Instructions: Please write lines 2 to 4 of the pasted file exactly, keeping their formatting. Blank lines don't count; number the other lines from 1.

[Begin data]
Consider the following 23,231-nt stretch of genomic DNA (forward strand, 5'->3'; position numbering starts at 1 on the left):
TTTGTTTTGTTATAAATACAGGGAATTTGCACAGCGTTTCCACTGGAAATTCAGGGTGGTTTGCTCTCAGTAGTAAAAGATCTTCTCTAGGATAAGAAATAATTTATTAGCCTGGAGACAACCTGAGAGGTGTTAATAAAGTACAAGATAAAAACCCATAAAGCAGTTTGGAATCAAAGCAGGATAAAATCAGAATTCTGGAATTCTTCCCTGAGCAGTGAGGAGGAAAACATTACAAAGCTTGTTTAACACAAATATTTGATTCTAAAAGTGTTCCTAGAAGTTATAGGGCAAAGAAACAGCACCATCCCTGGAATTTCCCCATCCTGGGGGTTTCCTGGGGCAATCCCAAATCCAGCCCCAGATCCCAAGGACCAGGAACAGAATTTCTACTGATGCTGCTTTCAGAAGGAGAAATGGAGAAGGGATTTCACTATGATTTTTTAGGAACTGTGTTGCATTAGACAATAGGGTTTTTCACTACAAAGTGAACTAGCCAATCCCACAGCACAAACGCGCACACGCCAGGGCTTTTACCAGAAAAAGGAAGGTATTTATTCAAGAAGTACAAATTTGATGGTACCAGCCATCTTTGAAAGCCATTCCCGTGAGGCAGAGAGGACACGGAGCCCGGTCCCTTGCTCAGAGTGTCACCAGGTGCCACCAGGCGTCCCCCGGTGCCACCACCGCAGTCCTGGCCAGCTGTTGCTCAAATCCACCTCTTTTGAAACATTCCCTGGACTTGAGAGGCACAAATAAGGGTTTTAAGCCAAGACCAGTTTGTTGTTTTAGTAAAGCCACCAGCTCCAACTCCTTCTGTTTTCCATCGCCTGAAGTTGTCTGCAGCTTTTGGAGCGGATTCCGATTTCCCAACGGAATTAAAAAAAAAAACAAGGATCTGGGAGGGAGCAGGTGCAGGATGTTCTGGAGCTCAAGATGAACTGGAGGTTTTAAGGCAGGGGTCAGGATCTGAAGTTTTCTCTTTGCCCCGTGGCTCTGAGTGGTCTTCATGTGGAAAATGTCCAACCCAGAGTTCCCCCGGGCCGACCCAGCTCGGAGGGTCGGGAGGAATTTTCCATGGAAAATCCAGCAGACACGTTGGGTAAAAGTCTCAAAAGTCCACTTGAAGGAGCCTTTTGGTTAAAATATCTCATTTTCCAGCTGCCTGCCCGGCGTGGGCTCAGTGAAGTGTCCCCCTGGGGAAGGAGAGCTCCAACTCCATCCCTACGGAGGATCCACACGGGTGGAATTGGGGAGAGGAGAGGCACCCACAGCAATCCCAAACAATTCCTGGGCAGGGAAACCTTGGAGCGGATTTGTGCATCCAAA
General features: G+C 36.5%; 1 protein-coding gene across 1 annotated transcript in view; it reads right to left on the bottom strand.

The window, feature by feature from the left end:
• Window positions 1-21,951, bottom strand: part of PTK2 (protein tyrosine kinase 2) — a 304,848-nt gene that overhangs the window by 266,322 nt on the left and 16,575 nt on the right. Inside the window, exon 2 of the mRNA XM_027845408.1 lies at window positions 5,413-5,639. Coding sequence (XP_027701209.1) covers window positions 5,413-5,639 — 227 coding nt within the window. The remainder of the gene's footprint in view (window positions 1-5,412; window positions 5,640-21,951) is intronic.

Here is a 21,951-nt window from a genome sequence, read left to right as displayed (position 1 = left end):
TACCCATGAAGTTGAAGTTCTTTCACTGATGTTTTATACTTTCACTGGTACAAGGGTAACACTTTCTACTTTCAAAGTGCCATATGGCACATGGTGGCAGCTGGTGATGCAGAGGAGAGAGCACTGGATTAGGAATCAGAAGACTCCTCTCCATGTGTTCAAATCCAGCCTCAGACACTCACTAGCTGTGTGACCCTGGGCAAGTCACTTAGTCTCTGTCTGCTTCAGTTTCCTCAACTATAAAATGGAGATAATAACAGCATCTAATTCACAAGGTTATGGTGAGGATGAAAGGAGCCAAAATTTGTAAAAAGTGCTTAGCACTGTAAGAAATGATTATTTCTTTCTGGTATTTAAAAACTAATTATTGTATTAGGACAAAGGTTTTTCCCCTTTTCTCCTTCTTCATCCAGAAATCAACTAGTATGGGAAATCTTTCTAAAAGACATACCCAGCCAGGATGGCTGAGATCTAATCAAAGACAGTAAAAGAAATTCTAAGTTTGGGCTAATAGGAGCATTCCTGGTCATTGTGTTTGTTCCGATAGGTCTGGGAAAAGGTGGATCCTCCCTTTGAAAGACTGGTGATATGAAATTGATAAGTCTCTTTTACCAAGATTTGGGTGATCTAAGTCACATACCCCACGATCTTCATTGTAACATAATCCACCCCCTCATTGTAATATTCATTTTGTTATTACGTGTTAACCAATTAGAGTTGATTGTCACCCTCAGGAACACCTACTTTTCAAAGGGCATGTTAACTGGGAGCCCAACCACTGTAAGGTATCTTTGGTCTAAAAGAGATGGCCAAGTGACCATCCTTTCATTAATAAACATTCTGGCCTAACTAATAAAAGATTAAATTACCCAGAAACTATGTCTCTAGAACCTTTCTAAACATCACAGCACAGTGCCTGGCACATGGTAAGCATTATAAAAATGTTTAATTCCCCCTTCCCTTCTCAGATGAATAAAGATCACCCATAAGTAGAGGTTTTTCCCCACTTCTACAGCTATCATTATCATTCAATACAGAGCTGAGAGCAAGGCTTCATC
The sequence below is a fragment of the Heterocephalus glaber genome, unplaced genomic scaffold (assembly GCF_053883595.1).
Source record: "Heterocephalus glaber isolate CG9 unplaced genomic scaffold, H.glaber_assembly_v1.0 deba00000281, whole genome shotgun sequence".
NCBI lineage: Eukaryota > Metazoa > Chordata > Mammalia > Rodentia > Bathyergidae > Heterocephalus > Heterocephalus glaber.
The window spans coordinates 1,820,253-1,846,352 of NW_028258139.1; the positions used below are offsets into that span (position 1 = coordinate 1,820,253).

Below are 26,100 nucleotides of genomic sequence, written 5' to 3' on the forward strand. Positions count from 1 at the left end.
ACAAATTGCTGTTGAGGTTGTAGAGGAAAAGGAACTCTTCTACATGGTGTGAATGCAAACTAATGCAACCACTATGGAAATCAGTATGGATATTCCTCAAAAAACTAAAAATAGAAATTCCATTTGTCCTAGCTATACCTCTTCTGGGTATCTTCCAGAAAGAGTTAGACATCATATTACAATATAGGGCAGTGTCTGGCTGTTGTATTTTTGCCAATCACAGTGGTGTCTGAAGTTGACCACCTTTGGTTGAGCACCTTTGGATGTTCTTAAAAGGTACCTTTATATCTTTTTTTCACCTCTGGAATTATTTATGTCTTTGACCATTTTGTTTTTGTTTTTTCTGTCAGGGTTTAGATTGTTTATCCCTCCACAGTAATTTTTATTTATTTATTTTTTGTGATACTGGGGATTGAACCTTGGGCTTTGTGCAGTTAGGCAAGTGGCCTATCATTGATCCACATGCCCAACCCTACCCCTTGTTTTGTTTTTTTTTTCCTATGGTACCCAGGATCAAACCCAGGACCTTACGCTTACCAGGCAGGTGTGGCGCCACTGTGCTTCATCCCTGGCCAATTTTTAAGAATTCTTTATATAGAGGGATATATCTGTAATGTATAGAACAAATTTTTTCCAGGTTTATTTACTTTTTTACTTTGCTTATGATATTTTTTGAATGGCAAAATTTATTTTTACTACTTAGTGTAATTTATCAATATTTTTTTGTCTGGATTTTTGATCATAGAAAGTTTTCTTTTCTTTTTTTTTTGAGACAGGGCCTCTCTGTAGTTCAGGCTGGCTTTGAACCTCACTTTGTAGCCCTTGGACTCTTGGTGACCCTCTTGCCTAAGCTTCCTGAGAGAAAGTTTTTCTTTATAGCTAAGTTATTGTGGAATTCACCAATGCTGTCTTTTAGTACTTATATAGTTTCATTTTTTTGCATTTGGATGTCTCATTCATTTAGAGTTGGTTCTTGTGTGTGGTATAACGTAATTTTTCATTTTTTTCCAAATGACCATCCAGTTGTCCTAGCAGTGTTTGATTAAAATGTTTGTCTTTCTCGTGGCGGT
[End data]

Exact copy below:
TTTGTTTTGTTATAAATACAGGGAATTTGCACAGCGTTTCCACTGGAAATTCAGGGTGGTTTGCTCTCAGTAGTAAAAGATCTTCTCTAGGATAAGAAATAATTTATTAGCCTGGAGACAACCTGAGAGGTGTTAATAAAGTACAAGATAAAAACCCATAAAGCAGTTTGGAATCAAAGCAGGATAAAATCAGAATTCTGGAATTCTTCCCTGAGCAGTGAGGAGGAAAACATTACAAAGCTTGTTTAACACAAATATTTGATTCTAAAAGTGTTCCTAGAAGTTATAGGGCAAAGAAACAGCACCATCCCTGGAATTTCCCCATCCTGGGGGTTTCCTGGGGCAATCCCAAATCCAGCCCCAGATCCCAAGGACCAGGAACAGAATTTCTACTGATGCTGCTTTCAGAAGGAGAAATGGAGAAGGGATTTCACTATGATTTTTTAGGAACTGTGTTGCATTAGACAATAGGGTTTTTCACTACAAAGTGAACTAGCCAATCCCACAGCACAAACGCGCACACGCCAGGGCTTTTACCAGAAAAAGGAAGGTATTTATTCAAGAAGTACAAATTTGATGGTACCAGCCATCTTTGAAAGCCATTCCCGTGAGGCAGAGAGGACACGGAGCCCGGTCCCTTGCTCAGAGTGTCACCAGGTGCCACCAGGCGTCCCCCGGTGCCACCACCGCAGTCCTGGCCAGCTGTTGCTCAAATCCACCTCTTTTGAAACATTCCCTGGACTTGAGAGGCACAAATAAGGGTTTTAAGCCAAGACCAGTTTGTTGTTTTAGTAAAGCCACCAGCTCCAACTCCTTCTGTTTTCCATCGCCTGAAGTTGTCTGCAGCTTTTGGAGCGGATTCCGATTTCCCAACGGAATTAAAAAAAAAAACAAGGATCTGGGAGGGAGCAGGTGCAGGATGTTCTGGAGCTCAAGATGAACTGGAGGTTTTAAGGCAGGGGTCAGGATCTGAAGTTTTCTCTTTGCCCCGTGGCTCTGAGTGGTCTTCATGTGGAAAATGTCCAACCCAGAGTTCCCCCGGGCCGACCCAGCTCGGAGGGTCGGGAGGAATTTTCCATGGAAAATCCAGCAGACACGTTGGGTAAAAGTCTCAAAAGTCCACTTGAAGGAGCCTTTTGGTTAAAATATCTCATTTTCCAGCTGCCTGCCCGGCGTGGGCTCAGTGAAGTGTCCCCCTGGGGAAGGAGAGCTCCAACTCCATCCCTACGGAGGATCCACACGGGTGGAATTGGGGAGAGGAGAGGCACCCACAGCAATCCCAAACAATTCCTGGGCAGGGAAACCTTGGAGCGGATTTGTGCATCCAAA
General features: G+C 36.5%; 1 protein-coding gene across 1 annotated transcript in view; it reads right to left on the bottom strand.

The window, feature by feature from the left end: